Time after time we get customers in who will only buy wine that is sealed with cork; something I can be guilty of myself. Sometimes a cork, especially with a wax seal, can add to the wine drinking experience - the same cannot necessarily be said for a screw-cap! But what are the pros and cons of each method and which is better?
Corks are interesting. They come from a tree that takes a long time to grow. They rot when they get damp and in Angus’ case, they break whenever he tries to open something! So why do we use it? The key is in the unique qualities of the Cork itself; it’s both soft and porous, it’s natural and in most cases it doesn't affect the flavour of the wine. These are all desirable qualities in their own ways but the most interesting of them is that cork's porosity. A well made cork will let a tiny amount of air in over a long period of time without letting wine out. This process is a key factor in ageing wine; the slow aeration helps to reduce acidity and can change the flavours and the profiles of the wine drastically, both for the good and bad! There are also instances of cork failures which result in the famous but relatively rare “corked” wine, or “cork taint” which is a result of a fungus that grows within the cork itself. There are a multitude of other faults found in wine that are often, yet incorrectly called “corked”. A corked wine has a very particular flavour often described as tasting like damp or rotten cardboard, and can vary in its potency.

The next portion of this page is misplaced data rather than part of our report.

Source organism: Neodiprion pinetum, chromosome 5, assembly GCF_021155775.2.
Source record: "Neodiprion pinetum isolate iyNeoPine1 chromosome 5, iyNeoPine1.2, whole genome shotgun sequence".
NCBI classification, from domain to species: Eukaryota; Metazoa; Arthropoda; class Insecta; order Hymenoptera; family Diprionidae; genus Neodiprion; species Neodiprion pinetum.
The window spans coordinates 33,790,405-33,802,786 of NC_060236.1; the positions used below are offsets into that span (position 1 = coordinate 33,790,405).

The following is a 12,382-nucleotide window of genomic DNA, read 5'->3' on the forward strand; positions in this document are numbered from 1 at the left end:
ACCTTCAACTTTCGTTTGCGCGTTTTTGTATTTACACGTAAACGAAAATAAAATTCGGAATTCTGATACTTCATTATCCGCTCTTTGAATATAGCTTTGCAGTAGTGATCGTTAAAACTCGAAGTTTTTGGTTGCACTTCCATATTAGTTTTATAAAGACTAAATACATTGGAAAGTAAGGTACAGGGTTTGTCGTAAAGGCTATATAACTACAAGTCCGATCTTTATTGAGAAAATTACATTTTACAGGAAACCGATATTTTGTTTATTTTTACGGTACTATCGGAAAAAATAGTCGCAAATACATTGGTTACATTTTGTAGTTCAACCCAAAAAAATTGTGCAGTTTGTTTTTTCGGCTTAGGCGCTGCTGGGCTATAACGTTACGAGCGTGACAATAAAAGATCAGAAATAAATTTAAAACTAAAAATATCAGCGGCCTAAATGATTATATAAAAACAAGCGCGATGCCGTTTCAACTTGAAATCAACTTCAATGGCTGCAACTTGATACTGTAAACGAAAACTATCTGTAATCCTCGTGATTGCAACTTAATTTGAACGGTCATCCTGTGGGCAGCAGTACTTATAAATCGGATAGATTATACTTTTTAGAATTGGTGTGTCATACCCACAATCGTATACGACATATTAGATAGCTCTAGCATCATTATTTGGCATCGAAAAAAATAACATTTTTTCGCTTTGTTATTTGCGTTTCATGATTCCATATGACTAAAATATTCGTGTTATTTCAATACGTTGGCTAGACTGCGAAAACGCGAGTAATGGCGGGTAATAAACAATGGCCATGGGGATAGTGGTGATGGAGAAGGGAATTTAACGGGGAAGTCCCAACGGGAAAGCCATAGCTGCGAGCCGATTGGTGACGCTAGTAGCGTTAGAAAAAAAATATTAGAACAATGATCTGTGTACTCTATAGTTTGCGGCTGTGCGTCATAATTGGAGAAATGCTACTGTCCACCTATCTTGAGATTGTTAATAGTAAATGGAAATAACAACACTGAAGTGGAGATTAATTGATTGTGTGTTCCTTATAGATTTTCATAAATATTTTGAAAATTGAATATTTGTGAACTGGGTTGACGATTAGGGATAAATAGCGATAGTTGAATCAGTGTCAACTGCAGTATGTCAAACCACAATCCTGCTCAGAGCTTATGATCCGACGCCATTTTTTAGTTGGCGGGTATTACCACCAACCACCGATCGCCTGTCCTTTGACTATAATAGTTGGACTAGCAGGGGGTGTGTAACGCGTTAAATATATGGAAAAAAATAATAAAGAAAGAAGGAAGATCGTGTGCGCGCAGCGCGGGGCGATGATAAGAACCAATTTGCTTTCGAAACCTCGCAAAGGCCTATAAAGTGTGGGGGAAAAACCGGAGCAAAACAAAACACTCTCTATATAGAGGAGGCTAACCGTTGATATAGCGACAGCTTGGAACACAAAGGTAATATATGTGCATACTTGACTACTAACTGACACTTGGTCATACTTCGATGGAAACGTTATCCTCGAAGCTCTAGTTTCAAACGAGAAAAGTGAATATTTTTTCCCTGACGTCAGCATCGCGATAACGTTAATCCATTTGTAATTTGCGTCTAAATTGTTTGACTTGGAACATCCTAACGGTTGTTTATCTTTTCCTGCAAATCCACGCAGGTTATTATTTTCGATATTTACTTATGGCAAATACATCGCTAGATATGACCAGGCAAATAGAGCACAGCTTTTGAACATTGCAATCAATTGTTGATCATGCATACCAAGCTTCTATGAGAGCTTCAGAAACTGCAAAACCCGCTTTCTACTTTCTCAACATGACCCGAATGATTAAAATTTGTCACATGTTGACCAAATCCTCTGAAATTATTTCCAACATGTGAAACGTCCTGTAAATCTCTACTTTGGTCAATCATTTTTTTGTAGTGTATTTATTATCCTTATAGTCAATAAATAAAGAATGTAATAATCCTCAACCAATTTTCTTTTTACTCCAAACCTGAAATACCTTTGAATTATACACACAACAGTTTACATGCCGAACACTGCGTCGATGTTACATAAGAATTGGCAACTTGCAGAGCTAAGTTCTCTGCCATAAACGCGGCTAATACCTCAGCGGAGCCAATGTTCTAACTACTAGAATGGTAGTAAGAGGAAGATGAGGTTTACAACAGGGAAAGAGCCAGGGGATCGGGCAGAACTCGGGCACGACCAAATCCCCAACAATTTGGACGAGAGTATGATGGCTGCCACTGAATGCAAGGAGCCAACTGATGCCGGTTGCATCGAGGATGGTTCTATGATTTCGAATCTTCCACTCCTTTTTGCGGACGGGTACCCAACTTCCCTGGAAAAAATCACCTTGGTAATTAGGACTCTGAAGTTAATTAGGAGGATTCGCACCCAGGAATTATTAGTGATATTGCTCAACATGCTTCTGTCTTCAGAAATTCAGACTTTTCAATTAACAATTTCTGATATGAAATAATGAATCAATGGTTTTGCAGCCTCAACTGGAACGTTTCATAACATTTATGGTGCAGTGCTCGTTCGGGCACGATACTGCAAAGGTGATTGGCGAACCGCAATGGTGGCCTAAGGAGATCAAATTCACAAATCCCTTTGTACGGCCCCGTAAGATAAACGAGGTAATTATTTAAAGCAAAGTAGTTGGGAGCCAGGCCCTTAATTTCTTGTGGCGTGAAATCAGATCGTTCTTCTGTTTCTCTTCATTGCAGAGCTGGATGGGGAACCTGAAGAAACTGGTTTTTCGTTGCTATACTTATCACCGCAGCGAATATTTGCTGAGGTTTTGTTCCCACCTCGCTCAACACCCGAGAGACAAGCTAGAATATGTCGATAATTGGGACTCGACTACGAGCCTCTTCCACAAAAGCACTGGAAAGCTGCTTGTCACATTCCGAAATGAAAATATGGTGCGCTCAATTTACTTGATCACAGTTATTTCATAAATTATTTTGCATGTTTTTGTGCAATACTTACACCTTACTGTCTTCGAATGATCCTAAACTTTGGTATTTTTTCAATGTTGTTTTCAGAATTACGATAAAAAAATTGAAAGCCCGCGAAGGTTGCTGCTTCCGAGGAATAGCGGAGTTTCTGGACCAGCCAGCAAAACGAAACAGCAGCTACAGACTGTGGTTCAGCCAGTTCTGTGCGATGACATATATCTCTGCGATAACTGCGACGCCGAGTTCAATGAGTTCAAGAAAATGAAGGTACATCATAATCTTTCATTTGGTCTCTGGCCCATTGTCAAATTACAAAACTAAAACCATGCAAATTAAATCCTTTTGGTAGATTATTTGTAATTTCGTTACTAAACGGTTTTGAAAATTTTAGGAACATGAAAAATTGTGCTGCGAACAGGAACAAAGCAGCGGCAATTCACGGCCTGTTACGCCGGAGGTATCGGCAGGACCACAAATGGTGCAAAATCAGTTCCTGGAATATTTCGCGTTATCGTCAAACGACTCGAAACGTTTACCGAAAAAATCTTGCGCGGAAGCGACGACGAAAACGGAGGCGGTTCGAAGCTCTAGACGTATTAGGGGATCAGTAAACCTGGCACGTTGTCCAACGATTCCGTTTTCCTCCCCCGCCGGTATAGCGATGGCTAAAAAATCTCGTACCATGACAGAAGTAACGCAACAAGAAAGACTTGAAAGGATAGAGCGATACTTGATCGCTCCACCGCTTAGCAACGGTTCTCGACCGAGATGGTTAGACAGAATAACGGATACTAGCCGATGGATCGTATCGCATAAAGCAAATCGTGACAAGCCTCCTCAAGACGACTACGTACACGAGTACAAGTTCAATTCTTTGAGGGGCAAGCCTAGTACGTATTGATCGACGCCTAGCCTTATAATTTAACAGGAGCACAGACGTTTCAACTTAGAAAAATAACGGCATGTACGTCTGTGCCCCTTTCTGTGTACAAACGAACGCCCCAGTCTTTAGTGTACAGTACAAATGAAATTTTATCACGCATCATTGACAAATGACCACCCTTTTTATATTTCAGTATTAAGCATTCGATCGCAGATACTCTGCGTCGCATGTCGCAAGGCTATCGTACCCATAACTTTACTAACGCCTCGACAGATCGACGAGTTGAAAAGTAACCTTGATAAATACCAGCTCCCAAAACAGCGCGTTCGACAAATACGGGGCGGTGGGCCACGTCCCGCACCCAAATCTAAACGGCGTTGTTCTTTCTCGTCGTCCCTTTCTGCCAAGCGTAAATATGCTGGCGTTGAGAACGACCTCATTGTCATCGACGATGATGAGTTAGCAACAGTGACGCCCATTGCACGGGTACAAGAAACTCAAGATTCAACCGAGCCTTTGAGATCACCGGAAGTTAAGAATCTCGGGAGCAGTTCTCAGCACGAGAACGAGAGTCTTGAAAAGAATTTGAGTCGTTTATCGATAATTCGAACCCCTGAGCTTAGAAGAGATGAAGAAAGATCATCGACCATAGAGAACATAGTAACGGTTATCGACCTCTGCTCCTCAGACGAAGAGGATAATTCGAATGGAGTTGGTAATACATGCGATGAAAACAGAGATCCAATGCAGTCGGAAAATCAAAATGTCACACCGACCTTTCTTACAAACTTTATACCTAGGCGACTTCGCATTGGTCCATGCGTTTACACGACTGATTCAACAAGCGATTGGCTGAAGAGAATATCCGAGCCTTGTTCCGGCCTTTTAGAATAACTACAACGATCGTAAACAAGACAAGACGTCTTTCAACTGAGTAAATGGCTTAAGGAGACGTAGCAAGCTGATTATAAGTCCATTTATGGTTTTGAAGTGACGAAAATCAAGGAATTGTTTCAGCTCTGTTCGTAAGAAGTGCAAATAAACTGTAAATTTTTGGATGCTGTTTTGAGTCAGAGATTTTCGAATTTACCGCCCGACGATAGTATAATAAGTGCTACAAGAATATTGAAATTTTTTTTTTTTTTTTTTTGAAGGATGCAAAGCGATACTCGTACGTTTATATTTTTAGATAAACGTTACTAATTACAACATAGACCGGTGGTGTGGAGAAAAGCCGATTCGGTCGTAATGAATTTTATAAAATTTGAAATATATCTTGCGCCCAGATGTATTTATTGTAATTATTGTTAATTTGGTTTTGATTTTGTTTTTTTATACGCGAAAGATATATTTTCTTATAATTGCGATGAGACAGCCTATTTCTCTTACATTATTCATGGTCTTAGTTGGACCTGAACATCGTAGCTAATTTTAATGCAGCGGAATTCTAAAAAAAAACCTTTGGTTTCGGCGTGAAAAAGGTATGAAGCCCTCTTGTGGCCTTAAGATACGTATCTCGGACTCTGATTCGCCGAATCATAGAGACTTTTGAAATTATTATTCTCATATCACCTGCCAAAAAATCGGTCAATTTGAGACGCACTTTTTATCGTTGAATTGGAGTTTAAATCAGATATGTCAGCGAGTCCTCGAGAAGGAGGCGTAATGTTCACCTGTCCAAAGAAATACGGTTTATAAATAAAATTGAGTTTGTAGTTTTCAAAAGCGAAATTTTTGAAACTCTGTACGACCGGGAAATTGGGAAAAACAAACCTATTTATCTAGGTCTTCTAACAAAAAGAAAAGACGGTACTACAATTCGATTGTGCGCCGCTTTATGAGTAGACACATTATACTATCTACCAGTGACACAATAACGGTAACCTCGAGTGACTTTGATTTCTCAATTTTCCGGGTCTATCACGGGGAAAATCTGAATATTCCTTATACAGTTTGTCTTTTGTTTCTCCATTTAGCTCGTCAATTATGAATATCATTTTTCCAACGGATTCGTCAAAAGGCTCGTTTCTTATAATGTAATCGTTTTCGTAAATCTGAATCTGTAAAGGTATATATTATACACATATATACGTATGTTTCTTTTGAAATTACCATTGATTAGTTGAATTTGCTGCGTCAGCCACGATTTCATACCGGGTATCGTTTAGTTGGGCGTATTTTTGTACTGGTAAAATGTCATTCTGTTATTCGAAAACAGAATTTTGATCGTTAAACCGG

Screw-caps are neither soft nor porous. In fact, a well applied screw-cap should be pretty much airtight. This means that whilst a cork can be a bit temperamental a screw-cap is much more consistent. They will keep wine fresher for longer, are easier for bottling, more cost effective and potentially more convenient for the end user. Which is why the more mass produced “quaffing” wines are screw-caps and why screw-caps are often thought as inferior to cork. But let’s be clear, screw-caps are not an indication of quality, in fact more and more top wineries are bottling their best wines with screw-caps, especially in the New World and for good reason. Screw-caps are great at keeping in freshness, whether that’s for reds or whites, if a winemaker wants to keep his wine youthful and constant for his customers screw-caps are the perfect choice. It’s not that the wines won’t age, it’s just a much slower process and with different results.
The truth is both screw-caps and corks have a place in the world of wine, and moreover neither can be heralded as “the best”. Screw-caps are better for wines that are intended to be drunk straight off the shelf and corks are better for wines intended to mellow and change overtime. Ultimately the closure method is dictated by the winemaker intention for their wines. In some cases it’s to save cost or to be more convenient but in others it’s to preserve or even change the wine over time. Neither are wrong and again its personal preference, but gun to my head I’d have to admit that I’ll always find that ‘sqeeeak-pop’ a little more satisfying.